Ireland and Northern Ireland: A Reflection – By Ashley Smith

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When I anticipated my travels abroad, I tried to think ahead and prepare myself for the potential differences in culture and media. I always have to remind myself that even though many aspects transcend distance and exist in both places, there are also significant differences between the way we interact with media and each other. The example I always refer back to is tv show “The Office”: how it originated in the United Kingdom and due to its success was later remade and aired in the United States. The reason being lies in the fact that the culture of each place of production differs, therefore the aspects that would be considered comedic would range depending on location. After nearly two weeks abroad, I have been able to pick up on the different ways culture affects advertising and communications, as well as how they are similar in both places.

Growing up as a woman in American society, there has always been more stress put on beauty and lifestyle advertisements and how they affect our growth and perception of ourselves and those around us. Therefore, I feel as though I have become more in tuned to the presence and perception of advertisements. The biggest difference I have noticed so far has been the fact that advertisements in the United States seems to put more pressure on the need to achieve a desired and specific lifestyle, while advertisements in Ireland have done a better job acknowledging different lifestyles and offering products and services to match the consumers individual needs. This difference in acceptance of diversity has been the biggest difference I have noticed thus far. American advertisements are starting to become more like the advertisements I have noticed over here, but in the past there has been much more of a presence of a singular desired lifestyle portrayed in ad campaigns.

The most significant example I experienced as far as embracing and praising different cultures and lifestyles was during my visit to the Guinness Storehouse in Dublin. There was an entire floor of the building dedicated to advertising efforts throughout the years, and a screening room highlighted some of their most successful advertisements. One in particular focused on a group of men from Congo, Brazzaville. The commercial portrays hardworking men by day, and men dressed to the nines letting loose and dancing with their friends by night. This ad dove deep into the culture of the area, as well as outlined their target consumer: hard working and respected individual yet someone with class, personality, and passion.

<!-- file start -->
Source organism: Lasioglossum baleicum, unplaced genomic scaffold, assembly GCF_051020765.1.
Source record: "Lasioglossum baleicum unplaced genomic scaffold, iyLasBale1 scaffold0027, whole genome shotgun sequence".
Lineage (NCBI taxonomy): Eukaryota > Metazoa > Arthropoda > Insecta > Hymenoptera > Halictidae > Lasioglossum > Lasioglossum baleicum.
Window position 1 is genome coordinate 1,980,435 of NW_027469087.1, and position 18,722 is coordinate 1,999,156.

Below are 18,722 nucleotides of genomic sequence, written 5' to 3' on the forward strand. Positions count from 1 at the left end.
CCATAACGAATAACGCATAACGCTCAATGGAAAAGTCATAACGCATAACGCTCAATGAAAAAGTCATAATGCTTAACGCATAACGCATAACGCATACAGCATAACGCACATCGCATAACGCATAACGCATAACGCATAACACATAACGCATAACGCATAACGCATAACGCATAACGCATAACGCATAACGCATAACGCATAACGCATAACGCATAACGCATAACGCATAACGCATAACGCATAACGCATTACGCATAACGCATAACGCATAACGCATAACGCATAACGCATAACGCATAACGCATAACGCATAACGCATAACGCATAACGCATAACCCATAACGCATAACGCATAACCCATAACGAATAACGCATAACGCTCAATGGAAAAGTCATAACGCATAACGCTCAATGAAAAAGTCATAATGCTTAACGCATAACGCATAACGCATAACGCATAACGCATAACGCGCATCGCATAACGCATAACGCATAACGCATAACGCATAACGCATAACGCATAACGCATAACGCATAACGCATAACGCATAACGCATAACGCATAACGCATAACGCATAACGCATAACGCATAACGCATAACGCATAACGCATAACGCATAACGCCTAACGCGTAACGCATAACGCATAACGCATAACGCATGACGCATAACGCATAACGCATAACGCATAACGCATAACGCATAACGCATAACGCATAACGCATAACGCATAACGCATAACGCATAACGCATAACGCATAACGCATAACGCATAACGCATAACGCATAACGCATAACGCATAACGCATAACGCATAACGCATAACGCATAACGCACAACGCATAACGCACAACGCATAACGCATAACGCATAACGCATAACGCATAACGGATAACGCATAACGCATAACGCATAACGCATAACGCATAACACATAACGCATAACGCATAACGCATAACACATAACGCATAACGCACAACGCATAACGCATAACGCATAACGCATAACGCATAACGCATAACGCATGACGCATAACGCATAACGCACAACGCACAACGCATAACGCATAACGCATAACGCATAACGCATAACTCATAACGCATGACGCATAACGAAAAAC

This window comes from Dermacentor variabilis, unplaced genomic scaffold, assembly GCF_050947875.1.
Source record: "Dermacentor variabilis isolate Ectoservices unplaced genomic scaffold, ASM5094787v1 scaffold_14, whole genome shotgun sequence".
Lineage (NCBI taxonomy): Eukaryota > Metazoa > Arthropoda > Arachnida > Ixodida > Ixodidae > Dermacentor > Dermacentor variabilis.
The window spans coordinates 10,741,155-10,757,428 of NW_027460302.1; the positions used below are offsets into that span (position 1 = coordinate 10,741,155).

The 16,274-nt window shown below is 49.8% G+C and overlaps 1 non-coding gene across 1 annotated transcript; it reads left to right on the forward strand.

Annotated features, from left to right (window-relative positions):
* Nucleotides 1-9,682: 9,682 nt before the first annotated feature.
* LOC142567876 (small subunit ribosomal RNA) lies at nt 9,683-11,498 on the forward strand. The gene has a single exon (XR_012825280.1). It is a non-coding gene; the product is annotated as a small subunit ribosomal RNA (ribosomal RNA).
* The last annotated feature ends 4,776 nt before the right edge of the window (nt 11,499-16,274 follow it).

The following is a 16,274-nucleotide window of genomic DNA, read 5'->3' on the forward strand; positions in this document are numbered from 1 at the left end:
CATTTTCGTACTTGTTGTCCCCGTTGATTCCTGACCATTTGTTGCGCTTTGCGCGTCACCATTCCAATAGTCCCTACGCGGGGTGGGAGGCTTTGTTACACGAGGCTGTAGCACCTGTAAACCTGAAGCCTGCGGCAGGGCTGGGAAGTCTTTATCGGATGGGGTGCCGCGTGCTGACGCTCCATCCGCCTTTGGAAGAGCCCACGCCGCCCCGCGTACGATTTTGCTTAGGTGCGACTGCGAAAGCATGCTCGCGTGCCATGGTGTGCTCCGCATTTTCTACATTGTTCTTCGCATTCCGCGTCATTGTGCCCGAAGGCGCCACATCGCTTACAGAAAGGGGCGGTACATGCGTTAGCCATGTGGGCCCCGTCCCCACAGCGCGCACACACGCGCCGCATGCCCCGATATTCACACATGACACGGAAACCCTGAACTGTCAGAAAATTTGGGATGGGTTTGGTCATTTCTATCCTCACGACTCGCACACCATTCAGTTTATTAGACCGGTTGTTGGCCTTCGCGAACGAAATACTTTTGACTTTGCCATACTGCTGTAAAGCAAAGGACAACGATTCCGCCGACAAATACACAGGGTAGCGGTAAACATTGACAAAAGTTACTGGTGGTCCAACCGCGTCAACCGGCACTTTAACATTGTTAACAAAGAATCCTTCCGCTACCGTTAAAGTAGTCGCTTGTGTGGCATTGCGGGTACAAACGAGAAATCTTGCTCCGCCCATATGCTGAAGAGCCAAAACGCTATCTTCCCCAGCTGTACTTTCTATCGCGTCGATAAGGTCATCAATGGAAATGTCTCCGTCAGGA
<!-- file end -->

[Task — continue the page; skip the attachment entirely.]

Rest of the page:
Finally, I noticed a difference in the level and quality of communication here compared to back home. Americans tend to be known to be more standoffish and to-the-point, and after experiencing the openness and hospitality of the people in Ireland, I understand why there seems to be such a drastic difference. There have been multiple occasions so far where a brief interaction has turned into an in-depth conversation. For example, while at a pharmacy our cashier took the time to make sure we had everything we came in looking for, while also asking us about our travels and even talking about U.S. and foreign politics. Maybe it is because we are American and that adds a level of intrigue, but so far I have been pleasantly surprised with the level of interest and sincerity the people here have shown. Reflecting on this and my observations so far, maybe this interest lies in the fact that it is more common for them to be open and interested in people different from them. Or maybe this all relates back to our current political situation and they are just dying to hear from the people experiencing it first hand. Either way, my overall experience in Ireland has been nothing short of delightful and I look forward to observing and taking part in the communications and media in our next country.

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